The Stag Dance (Shazam Cham) is performed next, nimble and strong, taming the earth spirits and bringing blessings for all beings.  It is a magnificent display of trance like movements and seems to go on and on.

The dances blend into one another and soon the arena is filled with mask dancers swirling and jumping, a flourish of colour and vitality.  We have no idea what the story lines are or why so many incredible dancers fill the circle but we take delight in the spectacular.
As the morning turns to afternoon we are transposed to another realm and become lost in the Lord of the Cremation Ground Dance (Durdag Cham) when  masks of white skeletons dance in slow ethereal movements.  At times they carry a large black cloth which holds a linga representing an evil spirit. The evil spirit is dissolved and sent to the pure land thus giving us, the spectators a mind free from obstructions and open to enlightenment. It's a beautiful dance and I am held spellbound.

It is getting late and we are still to visit another festival, the Prakhar Tsechu which is held at the tiny Prakhar Goemba, a good half hour drive from Jakar.  Our guide tells us that today is a practise day and that not much will be happening, there'll be no masks or costumes...all very quiet he says.  

The Goemba is perched on a tiny hillock across from a river and it is a lovely ten minute walk from the road to it, across a swing bridge. 

When we enter the courtyard of the Goemba, we are immediately held transfixed.  There are only two other tourist and a handful of local Bhutanese - some children and elderly women - watching the trance like-dance being performed by magenta robed monks.  Each of the monks hold a large drum in their hands.  They appear to all be in meditative focus, their eyes closed tight, their mouths twisted as if in pain and peace at the very same time.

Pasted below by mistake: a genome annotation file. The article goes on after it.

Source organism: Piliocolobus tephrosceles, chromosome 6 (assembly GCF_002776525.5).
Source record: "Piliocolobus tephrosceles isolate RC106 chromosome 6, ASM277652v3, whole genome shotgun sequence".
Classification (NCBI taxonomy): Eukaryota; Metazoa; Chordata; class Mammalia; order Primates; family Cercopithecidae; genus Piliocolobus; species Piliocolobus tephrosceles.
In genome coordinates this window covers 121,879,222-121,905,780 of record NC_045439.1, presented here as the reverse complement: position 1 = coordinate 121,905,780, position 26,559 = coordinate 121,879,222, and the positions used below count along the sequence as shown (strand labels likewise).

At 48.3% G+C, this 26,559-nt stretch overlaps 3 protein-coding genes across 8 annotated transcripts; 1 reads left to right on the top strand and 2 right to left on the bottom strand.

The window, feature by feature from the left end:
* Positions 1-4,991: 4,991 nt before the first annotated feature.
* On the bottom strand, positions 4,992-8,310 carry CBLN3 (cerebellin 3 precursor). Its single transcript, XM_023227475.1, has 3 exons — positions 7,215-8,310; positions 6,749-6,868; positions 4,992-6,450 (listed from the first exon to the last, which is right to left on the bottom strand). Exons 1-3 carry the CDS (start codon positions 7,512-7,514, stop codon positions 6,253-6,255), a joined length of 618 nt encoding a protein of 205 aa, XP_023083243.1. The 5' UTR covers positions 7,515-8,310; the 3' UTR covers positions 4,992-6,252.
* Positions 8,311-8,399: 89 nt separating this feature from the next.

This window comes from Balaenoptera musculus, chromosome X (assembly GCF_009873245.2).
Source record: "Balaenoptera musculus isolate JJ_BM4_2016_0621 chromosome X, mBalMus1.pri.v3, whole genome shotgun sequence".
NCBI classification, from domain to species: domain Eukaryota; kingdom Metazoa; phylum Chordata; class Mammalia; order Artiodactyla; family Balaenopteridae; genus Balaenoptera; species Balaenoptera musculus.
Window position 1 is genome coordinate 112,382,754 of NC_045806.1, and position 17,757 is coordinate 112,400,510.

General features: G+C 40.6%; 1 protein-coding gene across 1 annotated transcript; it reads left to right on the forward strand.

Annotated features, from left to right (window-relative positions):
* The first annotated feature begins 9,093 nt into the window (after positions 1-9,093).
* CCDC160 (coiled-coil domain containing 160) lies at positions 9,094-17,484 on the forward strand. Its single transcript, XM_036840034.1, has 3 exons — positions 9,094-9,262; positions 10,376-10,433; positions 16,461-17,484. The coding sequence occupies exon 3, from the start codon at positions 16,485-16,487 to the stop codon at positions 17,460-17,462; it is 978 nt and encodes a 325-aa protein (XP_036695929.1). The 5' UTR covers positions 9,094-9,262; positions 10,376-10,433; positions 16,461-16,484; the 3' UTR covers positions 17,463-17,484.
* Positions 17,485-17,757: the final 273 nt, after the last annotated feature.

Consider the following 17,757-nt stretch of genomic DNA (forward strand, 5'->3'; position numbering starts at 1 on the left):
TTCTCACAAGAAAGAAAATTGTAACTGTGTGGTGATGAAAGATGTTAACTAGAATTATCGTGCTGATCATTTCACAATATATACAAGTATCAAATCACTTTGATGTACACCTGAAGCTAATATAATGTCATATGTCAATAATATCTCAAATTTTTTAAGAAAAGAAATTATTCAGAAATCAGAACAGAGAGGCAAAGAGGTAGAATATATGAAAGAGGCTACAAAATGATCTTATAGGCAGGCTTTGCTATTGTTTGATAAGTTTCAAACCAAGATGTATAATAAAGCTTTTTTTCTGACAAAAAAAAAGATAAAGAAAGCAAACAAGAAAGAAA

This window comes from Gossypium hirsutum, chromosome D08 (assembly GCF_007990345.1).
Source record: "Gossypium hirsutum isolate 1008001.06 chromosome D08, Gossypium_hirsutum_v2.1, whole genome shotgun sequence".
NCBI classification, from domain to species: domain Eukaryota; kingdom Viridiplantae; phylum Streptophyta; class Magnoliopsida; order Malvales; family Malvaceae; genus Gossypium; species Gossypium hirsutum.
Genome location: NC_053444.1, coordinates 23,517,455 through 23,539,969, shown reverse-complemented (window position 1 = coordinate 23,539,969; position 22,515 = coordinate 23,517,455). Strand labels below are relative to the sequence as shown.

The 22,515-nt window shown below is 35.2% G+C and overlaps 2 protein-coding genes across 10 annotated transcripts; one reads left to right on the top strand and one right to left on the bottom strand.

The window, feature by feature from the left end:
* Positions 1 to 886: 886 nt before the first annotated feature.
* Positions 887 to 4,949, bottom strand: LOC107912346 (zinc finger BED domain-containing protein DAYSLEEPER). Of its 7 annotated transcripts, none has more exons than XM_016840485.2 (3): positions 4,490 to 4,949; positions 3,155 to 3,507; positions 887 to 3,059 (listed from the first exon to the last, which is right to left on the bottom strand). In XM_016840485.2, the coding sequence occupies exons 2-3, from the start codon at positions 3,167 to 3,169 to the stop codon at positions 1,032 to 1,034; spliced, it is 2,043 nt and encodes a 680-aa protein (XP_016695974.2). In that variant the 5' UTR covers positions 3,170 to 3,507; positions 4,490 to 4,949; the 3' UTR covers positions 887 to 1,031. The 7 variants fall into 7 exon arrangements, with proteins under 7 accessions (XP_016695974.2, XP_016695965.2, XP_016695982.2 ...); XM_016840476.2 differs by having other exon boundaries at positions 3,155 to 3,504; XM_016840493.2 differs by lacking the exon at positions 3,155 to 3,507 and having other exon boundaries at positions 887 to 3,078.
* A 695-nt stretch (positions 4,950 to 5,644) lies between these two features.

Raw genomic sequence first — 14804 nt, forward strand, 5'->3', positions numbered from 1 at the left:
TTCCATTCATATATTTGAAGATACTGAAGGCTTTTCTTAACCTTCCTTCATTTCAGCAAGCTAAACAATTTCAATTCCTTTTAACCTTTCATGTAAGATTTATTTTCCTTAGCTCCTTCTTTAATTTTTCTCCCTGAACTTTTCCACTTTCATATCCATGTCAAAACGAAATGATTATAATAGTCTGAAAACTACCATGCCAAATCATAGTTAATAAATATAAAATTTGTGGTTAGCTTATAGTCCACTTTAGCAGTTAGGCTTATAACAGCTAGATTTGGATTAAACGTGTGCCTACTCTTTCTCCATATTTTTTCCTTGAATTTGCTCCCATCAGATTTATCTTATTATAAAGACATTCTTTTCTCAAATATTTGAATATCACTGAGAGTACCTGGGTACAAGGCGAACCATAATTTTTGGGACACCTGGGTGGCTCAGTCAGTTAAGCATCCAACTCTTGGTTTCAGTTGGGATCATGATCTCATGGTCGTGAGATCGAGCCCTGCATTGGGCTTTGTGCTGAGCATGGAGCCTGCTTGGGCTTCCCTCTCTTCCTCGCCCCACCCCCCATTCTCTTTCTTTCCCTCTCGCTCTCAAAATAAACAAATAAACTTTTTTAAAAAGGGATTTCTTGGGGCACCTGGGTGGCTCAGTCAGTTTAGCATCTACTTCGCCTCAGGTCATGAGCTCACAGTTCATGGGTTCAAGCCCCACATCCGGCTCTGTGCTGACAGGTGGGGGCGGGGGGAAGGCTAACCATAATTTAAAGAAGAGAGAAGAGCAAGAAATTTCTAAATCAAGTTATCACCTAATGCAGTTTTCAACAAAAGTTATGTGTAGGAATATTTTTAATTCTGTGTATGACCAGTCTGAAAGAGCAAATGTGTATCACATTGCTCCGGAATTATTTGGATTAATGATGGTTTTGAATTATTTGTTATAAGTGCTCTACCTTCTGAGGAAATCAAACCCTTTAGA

Mal and I take a seat on the grassy courtyard and watch.  They are performing the Drametse Ngacham - the Drum Dance from Drametse.  This dance was designated by UNESCO in 2005 as an 'Intangible Cultural Heritage of Humanity" - described as a tradition/living expression inherited from our ancestors and passed on to our descendants.   An incredible dance it is considered to be sacred, symbolizing attainment and generating 'good karma to be reborn in paradise' and goes through a process of twenty-one sessions all performed in  in a meditated state, focusing on the power of compassion and visualizing the nine stages of becoming enlightened.  It is said that watching this dance in all its glory removes obstacles and brings peaceful activity to the spectators - and one's wishes will be fulfilled.   I feel an incredible sense of peace as I am pulled into the beat of the drums and watch the monks spin and fly as if in another world, a world where peace is attained.